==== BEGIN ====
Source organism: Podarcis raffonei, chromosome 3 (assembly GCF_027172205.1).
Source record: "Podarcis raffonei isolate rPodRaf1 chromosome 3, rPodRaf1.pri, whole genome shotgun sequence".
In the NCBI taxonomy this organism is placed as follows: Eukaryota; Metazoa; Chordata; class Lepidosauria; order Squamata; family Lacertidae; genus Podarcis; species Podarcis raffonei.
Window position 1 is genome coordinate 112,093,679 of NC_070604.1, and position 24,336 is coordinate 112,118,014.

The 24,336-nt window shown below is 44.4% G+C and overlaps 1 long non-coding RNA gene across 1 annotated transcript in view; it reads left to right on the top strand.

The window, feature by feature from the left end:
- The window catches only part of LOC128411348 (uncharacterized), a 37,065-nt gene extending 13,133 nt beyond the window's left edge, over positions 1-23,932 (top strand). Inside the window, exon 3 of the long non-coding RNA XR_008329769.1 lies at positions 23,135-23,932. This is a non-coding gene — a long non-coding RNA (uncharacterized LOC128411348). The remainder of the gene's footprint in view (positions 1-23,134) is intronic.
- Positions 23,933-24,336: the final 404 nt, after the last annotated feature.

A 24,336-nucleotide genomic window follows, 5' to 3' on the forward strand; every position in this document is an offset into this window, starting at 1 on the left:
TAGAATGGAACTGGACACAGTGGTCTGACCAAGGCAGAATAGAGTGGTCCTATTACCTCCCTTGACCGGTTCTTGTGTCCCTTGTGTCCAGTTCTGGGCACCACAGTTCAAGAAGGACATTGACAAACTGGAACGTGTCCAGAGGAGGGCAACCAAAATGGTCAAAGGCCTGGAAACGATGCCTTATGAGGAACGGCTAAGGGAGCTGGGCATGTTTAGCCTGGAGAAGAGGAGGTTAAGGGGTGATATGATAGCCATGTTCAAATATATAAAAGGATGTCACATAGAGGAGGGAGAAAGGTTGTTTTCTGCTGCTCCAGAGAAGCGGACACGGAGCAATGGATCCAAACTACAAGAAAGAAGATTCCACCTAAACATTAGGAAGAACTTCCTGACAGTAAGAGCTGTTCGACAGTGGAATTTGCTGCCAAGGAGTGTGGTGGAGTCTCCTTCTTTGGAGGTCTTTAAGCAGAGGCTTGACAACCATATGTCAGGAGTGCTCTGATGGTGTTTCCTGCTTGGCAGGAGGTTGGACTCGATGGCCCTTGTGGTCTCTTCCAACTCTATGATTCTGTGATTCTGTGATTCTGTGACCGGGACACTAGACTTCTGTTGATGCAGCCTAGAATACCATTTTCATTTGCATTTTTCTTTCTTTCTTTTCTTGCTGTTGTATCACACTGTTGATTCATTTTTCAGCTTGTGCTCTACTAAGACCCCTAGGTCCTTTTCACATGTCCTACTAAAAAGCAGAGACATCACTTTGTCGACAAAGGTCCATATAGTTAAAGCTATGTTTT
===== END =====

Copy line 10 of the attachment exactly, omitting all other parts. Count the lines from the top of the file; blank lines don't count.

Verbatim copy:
TAGAATGGAACTGGACACAGTGGTCTGACCAAGGCAGAATAGAGTGGTCCTATTACCTCCCTTGACCGGTTCTTGTGTCCCTTGTGTCCAGTTCTGGGCACCACAGTTCAAGAAGGACATTGACAAACTGGAACGTGTCCAGAGGAGGGCAACCAAAATGGTCAAAGGCCTGGAAACGATGCCTTATGAGGAACGGCTAAGGGAGCTGGGCATGTTTAGCCTGGAGAAGAGGAGGTTAAGGGGTGATATGATAGCCATGTTCAAATATATAAAAGGATGTCACATAGAGGAGGGAGAAAGGTTGTTTTCTGCTGCTCCAGAGAAGCGGACACGGAGCAATGGATCCAAACTACAAGAAAGAAGATTCCACCTAAACATTAGGAAGAACTTCCTGACAGTAAGAGCTGTTCGACAGTGGAATTTGCTGCCAAGGAGTGTGGTGGAGTCTCCTTCTTTGGAGGTCTTTAAGCAGAGGCTTGACAACCATATGTCAGGAGTGCTCTGATGGTGTTTCCTGCTTGGCAGGAGGTTGGACTCGATGGCCCTTGTGGTCTCTTCCAACTCTATGATTCTGTGATTCTGTGATTCTGTGACCGGGACACTAGACTTCTGTTGATGCAGCCTAGAATACCATTTTCATTTGCATTTTTCTTTCTTTCTTTTCTTGCTGTTGTATCACACTGTTGATTCATTTTTCAGCTTGTGCTCTACTAAGACCCCTAGGTCCTTTTCACATGTCCTACTAAAAAGCAGAGACATCACTTTGTCGACAAAGGTCCATATAGTTAAAGCTATGTTTT